Extreme resistance to alternating loads with optical measurement technology
If the resistance to alternating loads continues to be increased and the S-N curve moves upwards, metal strain gauges can no longer be used. The obvious alternative is optical measurement technology, based on fiber Bragg grating technology (FBG).
This technology is based on inscribing a Bragg grating into an optical fiber. The grating reflects a specific wavelength in the optical spectrum. Among other things, this wavelength is strain-dependent. This makes it possible to produce optical strain gauges.
The optical fiber has isotropic mechanical properties and essentially does not know the meaning of fatigue, such as what is typically present in metallic materials. The optical fibers can be dynamically loaded up to an ultimate strength of approximately 30,000 µm/m. In fatigue life testing, tests at ±5,000 µm/m have already reached up to 107 load cycles without failure2.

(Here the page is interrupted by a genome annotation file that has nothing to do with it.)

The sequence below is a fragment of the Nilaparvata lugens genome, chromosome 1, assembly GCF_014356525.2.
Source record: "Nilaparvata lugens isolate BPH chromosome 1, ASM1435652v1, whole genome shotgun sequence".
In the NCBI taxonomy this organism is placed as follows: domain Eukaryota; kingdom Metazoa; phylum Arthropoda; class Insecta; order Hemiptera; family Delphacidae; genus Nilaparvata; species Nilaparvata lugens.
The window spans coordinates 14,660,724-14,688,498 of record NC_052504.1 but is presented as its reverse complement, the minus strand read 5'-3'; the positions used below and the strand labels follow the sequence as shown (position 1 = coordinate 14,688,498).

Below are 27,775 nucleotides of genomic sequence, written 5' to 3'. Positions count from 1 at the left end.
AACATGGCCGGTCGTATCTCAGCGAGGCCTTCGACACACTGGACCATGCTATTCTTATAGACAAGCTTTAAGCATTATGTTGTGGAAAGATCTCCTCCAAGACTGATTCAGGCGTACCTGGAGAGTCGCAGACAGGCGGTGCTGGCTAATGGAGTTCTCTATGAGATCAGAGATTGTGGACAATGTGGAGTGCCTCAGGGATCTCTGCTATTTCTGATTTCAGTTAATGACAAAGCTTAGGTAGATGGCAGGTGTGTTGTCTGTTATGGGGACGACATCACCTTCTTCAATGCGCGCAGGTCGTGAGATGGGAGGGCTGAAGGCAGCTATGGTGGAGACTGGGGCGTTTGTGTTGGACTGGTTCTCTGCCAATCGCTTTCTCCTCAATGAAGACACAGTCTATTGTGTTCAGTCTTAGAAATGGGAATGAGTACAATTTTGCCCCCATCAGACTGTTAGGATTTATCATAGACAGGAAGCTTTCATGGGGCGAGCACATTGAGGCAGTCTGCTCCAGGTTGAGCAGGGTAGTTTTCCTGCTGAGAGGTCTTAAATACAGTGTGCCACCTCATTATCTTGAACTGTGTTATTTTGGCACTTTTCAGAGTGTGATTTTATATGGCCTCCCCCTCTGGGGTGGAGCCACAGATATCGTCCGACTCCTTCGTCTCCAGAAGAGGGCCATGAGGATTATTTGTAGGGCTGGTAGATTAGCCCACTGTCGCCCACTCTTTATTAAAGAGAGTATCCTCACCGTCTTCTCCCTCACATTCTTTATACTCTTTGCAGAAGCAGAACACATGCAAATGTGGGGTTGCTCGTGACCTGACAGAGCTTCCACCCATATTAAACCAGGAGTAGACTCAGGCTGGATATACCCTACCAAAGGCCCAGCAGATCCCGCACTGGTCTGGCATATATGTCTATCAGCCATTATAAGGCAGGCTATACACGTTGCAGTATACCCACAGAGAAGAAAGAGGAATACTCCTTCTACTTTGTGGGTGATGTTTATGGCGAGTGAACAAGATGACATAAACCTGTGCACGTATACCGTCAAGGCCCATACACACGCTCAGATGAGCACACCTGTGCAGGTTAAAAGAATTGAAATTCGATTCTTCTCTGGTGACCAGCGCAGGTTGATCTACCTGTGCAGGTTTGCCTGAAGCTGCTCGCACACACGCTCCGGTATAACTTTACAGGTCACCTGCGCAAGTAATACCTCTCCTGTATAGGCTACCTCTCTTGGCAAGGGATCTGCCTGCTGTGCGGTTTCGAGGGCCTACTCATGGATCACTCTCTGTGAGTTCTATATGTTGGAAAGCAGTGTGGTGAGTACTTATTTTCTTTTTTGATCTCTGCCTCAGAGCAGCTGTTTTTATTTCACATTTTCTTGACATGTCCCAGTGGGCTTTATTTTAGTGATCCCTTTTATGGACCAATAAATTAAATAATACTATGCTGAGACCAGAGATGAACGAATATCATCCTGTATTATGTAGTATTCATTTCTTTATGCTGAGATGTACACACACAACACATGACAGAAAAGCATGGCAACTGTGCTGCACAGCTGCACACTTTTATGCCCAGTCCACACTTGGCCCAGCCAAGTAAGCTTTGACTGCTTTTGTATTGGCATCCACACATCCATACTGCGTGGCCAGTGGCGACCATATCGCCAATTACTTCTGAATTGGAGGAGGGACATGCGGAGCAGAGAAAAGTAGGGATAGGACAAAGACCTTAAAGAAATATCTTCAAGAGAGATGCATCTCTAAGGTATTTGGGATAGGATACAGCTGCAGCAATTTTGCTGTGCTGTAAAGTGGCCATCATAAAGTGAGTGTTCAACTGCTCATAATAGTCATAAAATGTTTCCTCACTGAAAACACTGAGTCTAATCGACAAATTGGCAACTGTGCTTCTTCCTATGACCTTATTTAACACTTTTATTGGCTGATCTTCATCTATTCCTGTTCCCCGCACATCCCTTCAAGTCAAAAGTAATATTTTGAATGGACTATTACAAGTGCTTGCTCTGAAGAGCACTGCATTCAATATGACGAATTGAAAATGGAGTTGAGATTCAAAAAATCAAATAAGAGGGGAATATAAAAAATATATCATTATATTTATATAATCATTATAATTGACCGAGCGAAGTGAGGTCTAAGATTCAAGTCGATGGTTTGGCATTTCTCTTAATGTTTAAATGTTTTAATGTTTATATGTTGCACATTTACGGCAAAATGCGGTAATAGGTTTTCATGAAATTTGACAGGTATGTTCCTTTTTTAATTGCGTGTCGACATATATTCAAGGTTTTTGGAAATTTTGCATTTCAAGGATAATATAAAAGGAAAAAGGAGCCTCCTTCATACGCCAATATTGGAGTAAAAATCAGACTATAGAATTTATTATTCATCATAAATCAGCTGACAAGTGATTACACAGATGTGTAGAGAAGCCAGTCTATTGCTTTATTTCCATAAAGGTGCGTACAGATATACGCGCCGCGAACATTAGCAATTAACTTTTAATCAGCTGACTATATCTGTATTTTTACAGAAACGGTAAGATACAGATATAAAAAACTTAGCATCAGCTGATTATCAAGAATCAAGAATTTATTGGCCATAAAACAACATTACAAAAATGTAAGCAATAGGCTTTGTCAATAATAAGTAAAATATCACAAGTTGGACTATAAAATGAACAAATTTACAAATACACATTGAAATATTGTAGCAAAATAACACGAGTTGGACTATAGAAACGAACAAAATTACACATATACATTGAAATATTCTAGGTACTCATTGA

Optical fibers can also be embedded. In addition to the extreme, cyclic, high strain application already described, they can also be used where electrical strain gauges cannot be used in principle, such as in very high electromagnetic fields (transformers, high voltage switches, etc.). In fatigue life analysis, modern materials such as fiber composites demand high standards from the measurement technology with regard to resistance to alternating loads. By taking suitable action, HBM was able to increase the strain gauge resistance to alternating loads so that they can be used in most measurements. Optical measurement technology is also the appropriate tool for extreme alternating loads.
1Constantan measuring grid on a polyimide carrier foil
2Measured with the "K-OL" optical strain gauge from HBM